The redesign, which Pinterest first started, amounts to a collection of visual and infrastructure enhancements that should push people to pop around from one pin to the next.
Pinterest is an inspirational social network for saving recipes, fashion finds, housewares, and other digital goods to collections called "boards." These "pins," as they're called, are the essence of the site's experience and provide people with a visual way to browse the Web, as curated by friends and celebrities.
With the new look, Pinterest is pumping up the volume on pins. Pins, themselves, are bigger and more arresting, and individual pin pages now include a smattering of related pins -- from the same board, same Web source, or same member -- to send viewers down paths of pin-spiration.
The company, fresh off landing in new funding, is describing the new look as a way to help members discover more of what they love, which is just a fluffy way of saying it wants to keep people on its site for longer.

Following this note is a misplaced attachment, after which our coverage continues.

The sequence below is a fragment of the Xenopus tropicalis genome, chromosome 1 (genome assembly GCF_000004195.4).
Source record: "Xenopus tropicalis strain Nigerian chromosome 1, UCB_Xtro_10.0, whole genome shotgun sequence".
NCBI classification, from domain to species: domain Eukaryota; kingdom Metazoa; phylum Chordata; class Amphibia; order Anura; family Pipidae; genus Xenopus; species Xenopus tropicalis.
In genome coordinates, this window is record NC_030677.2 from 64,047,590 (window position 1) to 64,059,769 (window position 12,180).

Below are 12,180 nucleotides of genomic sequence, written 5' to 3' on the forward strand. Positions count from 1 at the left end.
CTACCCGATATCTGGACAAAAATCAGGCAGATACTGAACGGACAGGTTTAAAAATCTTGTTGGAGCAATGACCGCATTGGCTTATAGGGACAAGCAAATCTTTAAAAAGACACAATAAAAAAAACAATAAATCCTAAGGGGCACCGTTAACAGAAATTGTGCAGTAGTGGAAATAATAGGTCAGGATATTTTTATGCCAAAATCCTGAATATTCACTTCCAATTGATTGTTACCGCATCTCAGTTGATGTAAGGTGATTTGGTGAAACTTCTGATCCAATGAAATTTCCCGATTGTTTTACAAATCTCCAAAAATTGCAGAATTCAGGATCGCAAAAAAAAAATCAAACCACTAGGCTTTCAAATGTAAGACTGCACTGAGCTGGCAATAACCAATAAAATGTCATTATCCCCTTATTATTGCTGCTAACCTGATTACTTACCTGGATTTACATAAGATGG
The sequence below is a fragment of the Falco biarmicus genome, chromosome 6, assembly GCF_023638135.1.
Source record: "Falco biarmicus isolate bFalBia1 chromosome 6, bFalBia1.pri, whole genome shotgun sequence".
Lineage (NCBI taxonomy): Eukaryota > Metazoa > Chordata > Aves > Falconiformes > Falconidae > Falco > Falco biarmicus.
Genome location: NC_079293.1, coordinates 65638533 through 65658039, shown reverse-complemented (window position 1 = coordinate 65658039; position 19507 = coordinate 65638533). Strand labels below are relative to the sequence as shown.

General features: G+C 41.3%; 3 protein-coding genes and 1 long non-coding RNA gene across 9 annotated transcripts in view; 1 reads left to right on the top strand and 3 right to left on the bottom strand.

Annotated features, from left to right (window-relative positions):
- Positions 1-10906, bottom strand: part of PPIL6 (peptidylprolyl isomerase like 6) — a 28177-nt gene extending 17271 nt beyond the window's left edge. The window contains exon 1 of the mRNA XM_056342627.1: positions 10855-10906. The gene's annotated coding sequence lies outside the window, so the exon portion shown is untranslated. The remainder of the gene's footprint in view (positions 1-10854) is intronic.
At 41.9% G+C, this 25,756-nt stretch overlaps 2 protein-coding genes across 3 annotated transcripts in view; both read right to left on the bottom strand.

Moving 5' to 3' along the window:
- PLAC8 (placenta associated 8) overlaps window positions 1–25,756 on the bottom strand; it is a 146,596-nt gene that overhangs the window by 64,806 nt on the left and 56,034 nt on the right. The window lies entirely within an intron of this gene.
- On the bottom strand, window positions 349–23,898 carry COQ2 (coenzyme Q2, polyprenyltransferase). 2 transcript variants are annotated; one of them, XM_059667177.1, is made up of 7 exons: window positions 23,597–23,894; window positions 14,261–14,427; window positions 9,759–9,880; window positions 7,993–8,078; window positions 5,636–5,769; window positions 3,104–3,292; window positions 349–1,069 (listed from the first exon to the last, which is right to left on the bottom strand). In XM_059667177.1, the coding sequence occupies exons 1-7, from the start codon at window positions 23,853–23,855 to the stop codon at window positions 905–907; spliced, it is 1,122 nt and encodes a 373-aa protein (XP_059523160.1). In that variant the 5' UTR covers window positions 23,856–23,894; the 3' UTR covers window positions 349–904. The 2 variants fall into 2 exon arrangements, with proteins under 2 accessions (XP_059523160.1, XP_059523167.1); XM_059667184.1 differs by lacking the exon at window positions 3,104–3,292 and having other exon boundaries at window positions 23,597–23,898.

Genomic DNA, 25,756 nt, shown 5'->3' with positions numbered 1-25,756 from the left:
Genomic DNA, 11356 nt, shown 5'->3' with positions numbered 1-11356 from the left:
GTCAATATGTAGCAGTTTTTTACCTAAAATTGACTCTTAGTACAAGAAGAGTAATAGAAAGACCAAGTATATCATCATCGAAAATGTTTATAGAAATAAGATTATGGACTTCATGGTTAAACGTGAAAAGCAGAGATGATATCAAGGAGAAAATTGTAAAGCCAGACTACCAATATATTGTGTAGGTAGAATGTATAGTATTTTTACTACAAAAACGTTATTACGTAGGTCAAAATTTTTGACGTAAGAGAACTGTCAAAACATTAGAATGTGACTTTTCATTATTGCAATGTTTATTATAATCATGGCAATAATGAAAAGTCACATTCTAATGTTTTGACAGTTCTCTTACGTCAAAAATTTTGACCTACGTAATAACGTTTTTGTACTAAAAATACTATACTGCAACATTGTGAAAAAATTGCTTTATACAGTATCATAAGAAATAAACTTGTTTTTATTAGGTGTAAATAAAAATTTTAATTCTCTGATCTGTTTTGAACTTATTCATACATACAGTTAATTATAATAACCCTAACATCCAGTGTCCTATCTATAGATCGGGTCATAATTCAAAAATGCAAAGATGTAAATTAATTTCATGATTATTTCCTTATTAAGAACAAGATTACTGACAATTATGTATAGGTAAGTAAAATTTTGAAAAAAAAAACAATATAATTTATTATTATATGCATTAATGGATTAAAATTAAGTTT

Pinterest has good reason to want to keep its members occupied for longer. The startup, now valued at $2.5 billion, will likely soon want to monetize member attention, and has hinted at this intent with the release of business-friendly tools including, launched last week.
Pinterest said members should start receiving invitations to the new look starting today.